SANTA MONICA, California: Social networking website MySpace.com is to introduce a video-filtering program to automatically remove copyright material. The trial system will begin by weeding out unauthorized content belonging to Universal Music Group and NBC Universal.
Until now News Corporation-owned MySpace, and rivals such as video sharing website YouTube.com, maintained they could legally allow content to stay unless they received a formal notice to remove the material.
This latest step is significant because it illustrates that media companies — including music labels and TV program schedulers — have started to flex their muscles in demanding compensation for use of their material.
Last week Viacom ordered YouTube to remove 100,000 clips from its site that it said were unauthorized [WARC News: 06-Feb-07].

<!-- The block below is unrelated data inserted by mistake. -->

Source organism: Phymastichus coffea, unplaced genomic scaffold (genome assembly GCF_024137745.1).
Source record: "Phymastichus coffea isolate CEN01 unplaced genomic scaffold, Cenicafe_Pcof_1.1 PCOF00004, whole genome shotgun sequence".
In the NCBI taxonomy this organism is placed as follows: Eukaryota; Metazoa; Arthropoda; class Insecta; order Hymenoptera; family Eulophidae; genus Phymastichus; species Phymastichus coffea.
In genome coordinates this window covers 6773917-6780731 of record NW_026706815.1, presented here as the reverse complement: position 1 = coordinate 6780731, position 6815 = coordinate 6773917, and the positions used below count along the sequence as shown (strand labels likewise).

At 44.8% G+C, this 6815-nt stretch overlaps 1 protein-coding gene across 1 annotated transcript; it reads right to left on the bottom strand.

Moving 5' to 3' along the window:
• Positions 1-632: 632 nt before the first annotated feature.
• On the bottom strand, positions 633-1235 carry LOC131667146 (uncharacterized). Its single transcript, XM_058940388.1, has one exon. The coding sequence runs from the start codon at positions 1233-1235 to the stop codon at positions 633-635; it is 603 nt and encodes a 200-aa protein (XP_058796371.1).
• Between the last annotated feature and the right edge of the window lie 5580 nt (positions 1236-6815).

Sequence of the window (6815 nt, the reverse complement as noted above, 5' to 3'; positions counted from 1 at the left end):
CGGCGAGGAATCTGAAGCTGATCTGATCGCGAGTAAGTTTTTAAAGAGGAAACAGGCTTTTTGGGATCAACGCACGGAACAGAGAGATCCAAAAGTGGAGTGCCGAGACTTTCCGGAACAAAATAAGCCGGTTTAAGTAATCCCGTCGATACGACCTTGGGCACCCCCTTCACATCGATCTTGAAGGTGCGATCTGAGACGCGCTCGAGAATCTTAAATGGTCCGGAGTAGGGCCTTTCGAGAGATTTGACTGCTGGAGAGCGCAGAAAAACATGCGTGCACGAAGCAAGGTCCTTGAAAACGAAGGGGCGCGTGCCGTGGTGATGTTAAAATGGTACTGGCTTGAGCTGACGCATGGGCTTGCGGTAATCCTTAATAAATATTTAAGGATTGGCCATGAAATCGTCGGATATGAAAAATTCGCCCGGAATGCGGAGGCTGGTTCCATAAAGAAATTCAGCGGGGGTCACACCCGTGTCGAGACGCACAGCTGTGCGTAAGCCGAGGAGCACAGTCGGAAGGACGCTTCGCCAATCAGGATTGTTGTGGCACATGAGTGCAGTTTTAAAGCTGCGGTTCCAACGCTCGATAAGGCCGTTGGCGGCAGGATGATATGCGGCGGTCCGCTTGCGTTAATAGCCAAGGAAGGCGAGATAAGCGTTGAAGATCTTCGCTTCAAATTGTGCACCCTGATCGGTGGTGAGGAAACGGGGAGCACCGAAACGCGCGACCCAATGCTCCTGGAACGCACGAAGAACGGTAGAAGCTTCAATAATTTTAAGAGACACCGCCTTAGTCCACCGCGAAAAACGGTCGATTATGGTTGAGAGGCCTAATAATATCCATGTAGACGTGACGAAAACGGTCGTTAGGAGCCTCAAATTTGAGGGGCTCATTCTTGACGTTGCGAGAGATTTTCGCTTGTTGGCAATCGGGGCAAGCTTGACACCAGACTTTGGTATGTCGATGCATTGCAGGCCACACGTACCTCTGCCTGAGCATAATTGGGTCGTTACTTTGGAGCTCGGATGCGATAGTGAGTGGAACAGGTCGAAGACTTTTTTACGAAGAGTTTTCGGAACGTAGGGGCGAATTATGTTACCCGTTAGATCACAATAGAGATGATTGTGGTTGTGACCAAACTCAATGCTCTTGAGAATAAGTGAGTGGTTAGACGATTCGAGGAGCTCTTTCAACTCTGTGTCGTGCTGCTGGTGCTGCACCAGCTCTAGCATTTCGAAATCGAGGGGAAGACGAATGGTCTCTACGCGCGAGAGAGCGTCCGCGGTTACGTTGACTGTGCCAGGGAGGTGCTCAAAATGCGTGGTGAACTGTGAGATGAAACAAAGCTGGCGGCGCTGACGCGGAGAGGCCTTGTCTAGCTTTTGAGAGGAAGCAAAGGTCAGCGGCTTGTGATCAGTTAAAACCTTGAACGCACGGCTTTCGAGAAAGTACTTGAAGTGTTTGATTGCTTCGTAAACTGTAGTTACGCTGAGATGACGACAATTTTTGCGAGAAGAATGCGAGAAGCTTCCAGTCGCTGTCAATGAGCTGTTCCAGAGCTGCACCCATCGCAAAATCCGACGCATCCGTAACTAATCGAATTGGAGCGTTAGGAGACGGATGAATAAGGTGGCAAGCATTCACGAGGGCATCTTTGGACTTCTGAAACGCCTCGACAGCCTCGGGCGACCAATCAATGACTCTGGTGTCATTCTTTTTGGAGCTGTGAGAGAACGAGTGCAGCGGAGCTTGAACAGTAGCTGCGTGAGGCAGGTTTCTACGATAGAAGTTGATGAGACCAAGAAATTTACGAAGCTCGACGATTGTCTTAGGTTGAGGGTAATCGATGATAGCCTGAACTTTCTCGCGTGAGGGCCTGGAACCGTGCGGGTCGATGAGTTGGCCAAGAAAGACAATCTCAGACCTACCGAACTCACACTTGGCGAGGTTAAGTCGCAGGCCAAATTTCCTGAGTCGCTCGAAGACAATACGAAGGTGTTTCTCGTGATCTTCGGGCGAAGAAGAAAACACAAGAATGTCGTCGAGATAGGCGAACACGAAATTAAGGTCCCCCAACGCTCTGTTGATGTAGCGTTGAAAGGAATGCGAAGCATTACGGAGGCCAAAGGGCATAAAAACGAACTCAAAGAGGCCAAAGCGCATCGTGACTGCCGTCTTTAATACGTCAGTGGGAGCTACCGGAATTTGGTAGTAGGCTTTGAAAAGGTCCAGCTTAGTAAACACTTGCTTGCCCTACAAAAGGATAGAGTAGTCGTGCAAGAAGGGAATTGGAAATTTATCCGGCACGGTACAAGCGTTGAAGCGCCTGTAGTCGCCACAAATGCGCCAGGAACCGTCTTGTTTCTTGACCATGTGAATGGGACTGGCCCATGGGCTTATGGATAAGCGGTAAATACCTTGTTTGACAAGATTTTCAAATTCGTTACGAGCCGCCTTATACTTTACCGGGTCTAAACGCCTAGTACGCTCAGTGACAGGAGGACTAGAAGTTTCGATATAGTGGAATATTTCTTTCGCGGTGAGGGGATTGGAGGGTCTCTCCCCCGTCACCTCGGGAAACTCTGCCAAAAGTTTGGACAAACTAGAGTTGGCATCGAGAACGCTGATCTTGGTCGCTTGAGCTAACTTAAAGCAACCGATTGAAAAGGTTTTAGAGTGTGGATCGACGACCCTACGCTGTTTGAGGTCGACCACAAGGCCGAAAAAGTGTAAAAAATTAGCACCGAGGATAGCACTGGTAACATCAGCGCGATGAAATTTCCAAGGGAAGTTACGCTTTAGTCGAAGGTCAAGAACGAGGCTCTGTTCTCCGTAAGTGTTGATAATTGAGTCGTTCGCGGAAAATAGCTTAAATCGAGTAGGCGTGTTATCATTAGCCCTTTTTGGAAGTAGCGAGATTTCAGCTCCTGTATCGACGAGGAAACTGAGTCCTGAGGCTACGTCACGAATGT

MySpace is currently in a legal wrangle with Universal Music over allegations that it encouraged its users to share music and music videos on the site without permission. The music company is seeking unspecified damages, including up to $150,000 (€115k; £77k) for each unauthorized music video or song posted.
Comments MySpace co-founder and ceo Chris DeWolfe: "MySpace is dedicated to ensuring that content owners, whether large or small, can both promote and protect their content in our community. For MySpace, video filtering is about protecting artists and the work they create."
Data sourced from businessweek.com (USA); additional content by WARC staff